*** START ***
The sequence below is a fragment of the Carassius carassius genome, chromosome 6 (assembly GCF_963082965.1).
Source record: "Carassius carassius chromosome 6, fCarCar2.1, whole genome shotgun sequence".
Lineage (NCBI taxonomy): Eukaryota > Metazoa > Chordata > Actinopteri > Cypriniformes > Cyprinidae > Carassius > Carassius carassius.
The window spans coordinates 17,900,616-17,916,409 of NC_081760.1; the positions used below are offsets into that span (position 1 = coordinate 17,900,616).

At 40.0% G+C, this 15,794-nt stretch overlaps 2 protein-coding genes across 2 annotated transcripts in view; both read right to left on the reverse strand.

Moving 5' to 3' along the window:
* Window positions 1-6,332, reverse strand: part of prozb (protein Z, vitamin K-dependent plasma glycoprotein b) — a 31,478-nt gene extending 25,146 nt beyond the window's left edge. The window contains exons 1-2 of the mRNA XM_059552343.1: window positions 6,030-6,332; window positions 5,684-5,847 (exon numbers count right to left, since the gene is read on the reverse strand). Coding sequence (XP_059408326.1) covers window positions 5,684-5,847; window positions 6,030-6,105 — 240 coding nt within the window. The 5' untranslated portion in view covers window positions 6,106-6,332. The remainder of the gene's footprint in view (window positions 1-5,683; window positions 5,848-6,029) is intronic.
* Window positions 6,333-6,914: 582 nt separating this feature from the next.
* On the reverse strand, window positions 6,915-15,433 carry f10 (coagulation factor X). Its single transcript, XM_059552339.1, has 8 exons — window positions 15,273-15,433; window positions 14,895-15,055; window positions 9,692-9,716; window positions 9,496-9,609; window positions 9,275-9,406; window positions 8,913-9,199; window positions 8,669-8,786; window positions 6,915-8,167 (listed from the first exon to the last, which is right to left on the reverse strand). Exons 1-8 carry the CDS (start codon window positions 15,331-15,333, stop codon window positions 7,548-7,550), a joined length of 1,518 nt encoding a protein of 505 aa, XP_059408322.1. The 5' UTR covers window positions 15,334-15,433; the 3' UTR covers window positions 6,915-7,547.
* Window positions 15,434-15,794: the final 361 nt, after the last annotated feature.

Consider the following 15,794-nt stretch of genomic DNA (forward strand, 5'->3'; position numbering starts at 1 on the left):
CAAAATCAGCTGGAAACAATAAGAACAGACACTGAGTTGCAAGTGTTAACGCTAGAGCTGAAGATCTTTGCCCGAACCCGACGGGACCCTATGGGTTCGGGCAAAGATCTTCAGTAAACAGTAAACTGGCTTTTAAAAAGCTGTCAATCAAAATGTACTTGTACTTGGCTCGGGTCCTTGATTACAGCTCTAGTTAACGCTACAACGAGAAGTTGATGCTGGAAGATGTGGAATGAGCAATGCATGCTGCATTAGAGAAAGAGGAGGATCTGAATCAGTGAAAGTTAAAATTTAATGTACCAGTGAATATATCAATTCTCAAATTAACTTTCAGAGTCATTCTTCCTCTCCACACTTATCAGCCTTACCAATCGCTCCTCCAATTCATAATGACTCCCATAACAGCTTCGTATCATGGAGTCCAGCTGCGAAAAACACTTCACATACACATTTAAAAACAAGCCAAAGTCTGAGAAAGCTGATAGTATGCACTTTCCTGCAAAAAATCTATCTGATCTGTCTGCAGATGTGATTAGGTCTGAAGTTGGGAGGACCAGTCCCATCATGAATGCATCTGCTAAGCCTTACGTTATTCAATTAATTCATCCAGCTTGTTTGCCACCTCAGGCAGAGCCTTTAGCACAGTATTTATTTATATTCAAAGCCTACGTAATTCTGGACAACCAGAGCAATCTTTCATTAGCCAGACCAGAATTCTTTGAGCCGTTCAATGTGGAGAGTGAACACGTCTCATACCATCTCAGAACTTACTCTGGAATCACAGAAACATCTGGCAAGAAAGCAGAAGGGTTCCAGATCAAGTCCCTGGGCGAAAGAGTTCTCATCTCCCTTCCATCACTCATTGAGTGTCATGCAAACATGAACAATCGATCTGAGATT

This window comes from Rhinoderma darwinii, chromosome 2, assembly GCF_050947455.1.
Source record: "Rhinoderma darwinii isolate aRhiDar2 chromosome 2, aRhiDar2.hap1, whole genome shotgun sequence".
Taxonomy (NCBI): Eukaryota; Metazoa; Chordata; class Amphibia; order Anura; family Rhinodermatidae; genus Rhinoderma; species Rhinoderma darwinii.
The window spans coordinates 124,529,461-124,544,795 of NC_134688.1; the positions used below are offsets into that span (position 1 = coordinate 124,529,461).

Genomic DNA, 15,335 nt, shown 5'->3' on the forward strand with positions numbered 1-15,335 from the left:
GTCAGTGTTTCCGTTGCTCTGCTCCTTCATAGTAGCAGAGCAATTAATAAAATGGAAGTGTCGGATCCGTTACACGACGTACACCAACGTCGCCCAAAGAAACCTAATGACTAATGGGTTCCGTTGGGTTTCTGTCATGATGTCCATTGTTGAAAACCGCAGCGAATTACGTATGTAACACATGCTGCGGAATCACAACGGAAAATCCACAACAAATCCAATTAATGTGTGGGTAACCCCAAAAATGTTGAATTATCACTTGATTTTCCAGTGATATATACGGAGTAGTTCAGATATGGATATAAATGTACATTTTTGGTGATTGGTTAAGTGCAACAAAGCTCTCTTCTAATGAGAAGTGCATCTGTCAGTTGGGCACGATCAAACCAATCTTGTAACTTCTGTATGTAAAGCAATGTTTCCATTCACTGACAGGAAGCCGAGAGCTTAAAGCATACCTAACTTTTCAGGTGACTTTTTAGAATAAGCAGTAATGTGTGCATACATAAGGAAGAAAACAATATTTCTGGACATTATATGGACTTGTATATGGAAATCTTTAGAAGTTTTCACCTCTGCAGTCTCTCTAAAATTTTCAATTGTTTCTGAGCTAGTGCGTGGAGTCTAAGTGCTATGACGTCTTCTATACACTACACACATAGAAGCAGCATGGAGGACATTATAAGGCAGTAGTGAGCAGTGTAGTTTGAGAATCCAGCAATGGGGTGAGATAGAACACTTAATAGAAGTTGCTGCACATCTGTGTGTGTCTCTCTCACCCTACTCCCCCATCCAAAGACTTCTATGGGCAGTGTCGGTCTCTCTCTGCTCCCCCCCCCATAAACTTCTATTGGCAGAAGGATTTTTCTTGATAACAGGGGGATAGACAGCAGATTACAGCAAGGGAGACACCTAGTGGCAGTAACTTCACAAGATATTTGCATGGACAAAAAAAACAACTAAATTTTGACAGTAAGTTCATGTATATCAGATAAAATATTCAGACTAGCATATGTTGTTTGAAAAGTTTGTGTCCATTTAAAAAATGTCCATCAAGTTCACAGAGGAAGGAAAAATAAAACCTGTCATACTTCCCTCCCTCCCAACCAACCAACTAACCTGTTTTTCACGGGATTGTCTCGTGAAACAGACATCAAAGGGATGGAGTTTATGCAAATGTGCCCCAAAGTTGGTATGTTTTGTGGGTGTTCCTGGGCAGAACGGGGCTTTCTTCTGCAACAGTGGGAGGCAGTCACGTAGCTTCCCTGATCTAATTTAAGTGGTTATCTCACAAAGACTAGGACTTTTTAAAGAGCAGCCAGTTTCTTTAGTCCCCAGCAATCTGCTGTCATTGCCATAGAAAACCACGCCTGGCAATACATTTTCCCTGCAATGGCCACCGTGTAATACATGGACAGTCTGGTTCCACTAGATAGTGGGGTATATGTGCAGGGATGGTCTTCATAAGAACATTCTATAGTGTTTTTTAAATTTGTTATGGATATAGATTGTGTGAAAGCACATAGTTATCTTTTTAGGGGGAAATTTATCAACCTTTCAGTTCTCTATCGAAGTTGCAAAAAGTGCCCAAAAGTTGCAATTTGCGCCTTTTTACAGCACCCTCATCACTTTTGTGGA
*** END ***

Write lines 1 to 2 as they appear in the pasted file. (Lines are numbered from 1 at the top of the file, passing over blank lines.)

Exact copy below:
The sequence below is a fragment of the Carassius carassius genome, chromosome 6 (assembly GCF_963082965.1).
Source record: "Carassius carassius chromosome 6, fCarCar2.1, whole genome shotgun sequence".